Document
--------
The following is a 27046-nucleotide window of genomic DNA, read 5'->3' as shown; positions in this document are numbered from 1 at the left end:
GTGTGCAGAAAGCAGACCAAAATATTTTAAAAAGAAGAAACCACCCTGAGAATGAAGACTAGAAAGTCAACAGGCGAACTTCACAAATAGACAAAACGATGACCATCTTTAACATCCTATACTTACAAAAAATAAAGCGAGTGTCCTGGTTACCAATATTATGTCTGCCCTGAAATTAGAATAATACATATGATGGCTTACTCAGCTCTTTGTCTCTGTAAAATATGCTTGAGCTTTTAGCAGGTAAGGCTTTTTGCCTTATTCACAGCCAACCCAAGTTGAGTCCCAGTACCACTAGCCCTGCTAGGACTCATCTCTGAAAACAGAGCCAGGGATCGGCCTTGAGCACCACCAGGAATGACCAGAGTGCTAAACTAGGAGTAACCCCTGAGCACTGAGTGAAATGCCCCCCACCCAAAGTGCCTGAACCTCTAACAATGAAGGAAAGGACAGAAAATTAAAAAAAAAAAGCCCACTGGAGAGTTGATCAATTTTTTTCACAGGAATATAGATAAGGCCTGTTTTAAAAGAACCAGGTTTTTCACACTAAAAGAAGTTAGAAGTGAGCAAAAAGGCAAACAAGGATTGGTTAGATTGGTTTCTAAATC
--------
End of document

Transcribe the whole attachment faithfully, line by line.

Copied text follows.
The following is a 27046-nucleotide window of genomic DNA, read 5'->3' as shown; positions in this document are numbered from 1 at the left end:
GTGTGCAGAAAGCAGACCAAAATATTTTAAAAAGAAGAAACCACCCTGAGAATGAAGACTAGAAAGTCAACAGGCGAACTTCACAAATAGACAAAACGATGACCATCTTTAACATCCTATACTTACAAAAAATAAAGCGAGTGTCCTGGTTACCAATATTATGTCTGCCCTGAAATTAGAATAATACATATGATGGCTTACTCAGCTCTTTGTCTCTGTAAAATATGCTTGAGCTTTTAGCAGGTAAGGCTTTTTGCCTTATTCACAGCCAACCCAAGTTGAGTCCCAGTACCACTAGCCCTGCTAGGACTCATCTCTGAAAACAGAGCCAGGGATCGGCCTTGAGCACCACCAGGAATGACCAGAGTGCTAAACTAGGAGTAACCCCTGAGCACTGAGTGAAATGCCCCCCACCCAAAGTGCCTGAACCTCTAACAATGAAGGAAAGGACAGAAAATTAAAAAAAAAAAGCCCACTGGAGAGTTGATCAATTTTTTTCACAGGAATATAGATAAGGCCTGTTTTAAAAGAACCAGGTTTTTCACACTAAAAGAAGTTAGAAGTGAGCAAAAAGGCAAACAAGGATTGGTTAGATTGGTTTCTAAATC